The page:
Food insecurity, updated
Reuter’s article is particularly galling when one’s viewing the horror of the Indian Ocean disaster. Jane Galt (via Instapundit) looks at the Reuter’s numbers:
This number makes no sense.
It makes no sense because 33 million people is more than 10% of the US population. Yet only 12.5% of the US population is below the poverty line, even with the recession-driven spike of recent years.
It especially makes no sense because those living below the poverty line have much higher incidence of obesity than those living above it. Either the remaining 2.4% of the population that is poor but isn’t “food insecure” (the USDA figure they’re using) is really whomping the hell out of those averages, or a lot of people who don’t know where their next meal is coming from are managing to run into it anyway.
Jane’s comment section quicly got filled up with discussions on which is cheaper, McDonald’s or home cooking. It seems to me that discussing the pros and cons of eating out or eating at home is a good enough commentary on the availability of food in this country. Thomas Sowell, for instance, who has studied the subject in depth, has said,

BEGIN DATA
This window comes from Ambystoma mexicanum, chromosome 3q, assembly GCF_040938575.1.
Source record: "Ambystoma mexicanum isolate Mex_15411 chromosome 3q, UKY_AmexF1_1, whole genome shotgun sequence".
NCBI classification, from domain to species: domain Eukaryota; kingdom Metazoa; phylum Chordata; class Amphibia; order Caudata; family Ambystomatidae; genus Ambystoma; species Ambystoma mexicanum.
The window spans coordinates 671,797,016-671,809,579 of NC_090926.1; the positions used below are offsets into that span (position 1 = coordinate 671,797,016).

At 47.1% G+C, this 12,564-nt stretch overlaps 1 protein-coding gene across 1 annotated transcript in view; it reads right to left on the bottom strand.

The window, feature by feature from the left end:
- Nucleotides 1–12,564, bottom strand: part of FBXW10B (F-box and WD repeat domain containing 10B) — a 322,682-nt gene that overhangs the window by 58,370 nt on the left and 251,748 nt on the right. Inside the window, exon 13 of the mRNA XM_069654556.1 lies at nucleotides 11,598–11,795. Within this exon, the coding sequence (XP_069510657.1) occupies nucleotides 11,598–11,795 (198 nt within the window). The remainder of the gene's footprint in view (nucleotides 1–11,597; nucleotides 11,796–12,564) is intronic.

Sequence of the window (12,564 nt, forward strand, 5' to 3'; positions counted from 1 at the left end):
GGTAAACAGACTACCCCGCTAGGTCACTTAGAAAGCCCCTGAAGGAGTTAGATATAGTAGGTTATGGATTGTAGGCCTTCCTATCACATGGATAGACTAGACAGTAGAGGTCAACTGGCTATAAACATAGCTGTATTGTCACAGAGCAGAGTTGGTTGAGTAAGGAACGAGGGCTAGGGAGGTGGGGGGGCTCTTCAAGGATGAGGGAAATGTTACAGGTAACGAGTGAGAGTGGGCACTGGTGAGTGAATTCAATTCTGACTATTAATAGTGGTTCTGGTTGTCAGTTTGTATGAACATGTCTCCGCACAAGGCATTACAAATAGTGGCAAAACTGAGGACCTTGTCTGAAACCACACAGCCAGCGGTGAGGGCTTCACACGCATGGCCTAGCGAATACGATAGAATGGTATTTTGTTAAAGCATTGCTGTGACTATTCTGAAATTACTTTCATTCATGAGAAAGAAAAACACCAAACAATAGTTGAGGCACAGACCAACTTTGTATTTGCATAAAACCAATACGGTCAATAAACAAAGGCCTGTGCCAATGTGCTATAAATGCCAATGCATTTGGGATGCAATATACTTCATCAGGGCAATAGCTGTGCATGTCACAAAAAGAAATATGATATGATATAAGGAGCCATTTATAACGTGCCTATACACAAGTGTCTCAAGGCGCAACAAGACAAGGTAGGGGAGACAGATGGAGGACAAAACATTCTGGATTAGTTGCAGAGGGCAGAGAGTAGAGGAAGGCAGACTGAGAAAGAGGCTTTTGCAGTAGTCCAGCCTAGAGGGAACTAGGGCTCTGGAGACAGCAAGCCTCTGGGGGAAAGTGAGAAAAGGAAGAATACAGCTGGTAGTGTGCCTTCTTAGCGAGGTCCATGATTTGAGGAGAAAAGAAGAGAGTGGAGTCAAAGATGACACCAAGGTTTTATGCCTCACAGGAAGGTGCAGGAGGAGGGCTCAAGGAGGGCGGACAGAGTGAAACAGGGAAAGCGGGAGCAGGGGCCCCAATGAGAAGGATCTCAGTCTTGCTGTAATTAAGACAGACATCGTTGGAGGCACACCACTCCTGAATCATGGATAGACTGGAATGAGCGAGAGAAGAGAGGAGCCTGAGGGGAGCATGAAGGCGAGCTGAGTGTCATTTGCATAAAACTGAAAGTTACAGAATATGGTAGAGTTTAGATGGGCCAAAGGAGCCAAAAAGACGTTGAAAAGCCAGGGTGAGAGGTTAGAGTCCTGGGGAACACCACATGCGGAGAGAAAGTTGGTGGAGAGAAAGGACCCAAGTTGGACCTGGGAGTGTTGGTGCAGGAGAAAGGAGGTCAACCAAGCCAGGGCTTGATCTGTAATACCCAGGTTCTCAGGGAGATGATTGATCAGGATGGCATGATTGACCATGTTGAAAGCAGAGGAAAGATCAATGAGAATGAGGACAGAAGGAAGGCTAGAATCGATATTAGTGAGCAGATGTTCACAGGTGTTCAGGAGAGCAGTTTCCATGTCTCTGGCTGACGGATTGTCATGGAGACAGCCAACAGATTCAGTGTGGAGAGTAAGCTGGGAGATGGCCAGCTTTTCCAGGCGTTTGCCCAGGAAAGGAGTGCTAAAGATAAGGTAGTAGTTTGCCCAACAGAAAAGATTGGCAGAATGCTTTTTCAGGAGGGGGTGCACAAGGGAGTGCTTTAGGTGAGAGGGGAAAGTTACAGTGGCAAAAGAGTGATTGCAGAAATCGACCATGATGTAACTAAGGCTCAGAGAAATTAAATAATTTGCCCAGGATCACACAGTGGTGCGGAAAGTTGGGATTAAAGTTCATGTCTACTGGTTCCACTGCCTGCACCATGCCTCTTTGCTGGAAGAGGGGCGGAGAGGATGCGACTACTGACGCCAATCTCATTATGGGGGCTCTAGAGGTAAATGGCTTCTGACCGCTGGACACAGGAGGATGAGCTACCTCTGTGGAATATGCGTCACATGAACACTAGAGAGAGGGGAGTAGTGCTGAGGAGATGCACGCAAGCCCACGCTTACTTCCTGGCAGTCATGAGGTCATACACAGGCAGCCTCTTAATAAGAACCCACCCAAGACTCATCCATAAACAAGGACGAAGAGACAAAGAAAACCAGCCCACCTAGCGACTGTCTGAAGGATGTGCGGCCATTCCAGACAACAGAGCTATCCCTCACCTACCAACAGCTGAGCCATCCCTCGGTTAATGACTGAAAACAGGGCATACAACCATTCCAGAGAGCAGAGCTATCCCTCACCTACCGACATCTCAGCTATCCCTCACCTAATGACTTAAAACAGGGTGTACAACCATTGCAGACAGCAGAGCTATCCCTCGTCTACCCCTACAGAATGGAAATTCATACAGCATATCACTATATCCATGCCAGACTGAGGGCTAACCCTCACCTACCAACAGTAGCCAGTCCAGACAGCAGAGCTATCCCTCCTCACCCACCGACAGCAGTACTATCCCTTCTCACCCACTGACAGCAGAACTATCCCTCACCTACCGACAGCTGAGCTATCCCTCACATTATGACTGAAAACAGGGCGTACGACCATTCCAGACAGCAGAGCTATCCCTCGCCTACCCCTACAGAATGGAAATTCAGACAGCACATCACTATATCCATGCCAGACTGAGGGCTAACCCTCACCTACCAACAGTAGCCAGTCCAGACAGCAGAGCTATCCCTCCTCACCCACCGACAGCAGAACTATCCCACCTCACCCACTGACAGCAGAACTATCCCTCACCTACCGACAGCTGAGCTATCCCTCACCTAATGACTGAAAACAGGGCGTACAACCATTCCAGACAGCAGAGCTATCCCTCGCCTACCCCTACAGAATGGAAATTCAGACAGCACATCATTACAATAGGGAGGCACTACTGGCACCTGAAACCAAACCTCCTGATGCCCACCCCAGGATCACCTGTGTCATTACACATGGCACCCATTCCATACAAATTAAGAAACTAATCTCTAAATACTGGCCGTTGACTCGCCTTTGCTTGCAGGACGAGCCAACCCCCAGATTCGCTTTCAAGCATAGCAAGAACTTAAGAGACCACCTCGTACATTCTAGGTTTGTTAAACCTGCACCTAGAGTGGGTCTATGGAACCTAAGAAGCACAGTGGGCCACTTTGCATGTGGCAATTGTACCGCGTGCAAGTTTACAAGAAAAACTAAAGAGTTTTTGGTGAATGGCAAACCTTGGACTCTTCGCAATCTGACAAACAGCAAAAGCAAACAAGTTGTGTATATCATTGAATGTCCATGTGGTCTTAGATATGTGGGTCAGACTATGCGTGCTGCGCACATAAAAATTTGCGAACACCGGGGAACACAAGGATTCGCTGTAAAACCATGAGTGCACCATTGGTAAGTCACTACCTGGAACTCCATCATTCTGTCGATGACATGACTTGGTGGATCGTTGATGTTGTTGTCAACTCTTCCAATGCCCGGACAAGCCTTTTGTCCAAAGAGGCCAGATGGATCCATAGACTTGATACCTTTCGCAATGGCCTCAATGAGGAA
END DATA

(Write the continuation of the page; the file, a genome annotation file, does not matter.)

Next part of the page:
Senator Edwards has already shown the same blithe disregard for facts as a politician that he showed as a lawyer. He has used the old liberal claim of “hunger in America” during this year’s primary campaign, even though studies show no such thing — and in fact show obesity to be more common in the lower income brackets.
“Hunger in America” claims were once big stuff in the media but hard facts have long since shot down this contrived alarm. John Edwards must know that “hunger in America” claims are bunk, but he obviously doesn’t care
Or, as Dinesh D’Souza put it,
Finally I asked him, “Why are you so eager to come to America?” He replied, “Because I really want to live in a country where the poor people are fat.”
If you really want to know about poverty in America, contact The Salvation Army (which I did recently), and don’t bother relying on Reuters.
Update: Speaking of Reuters . . .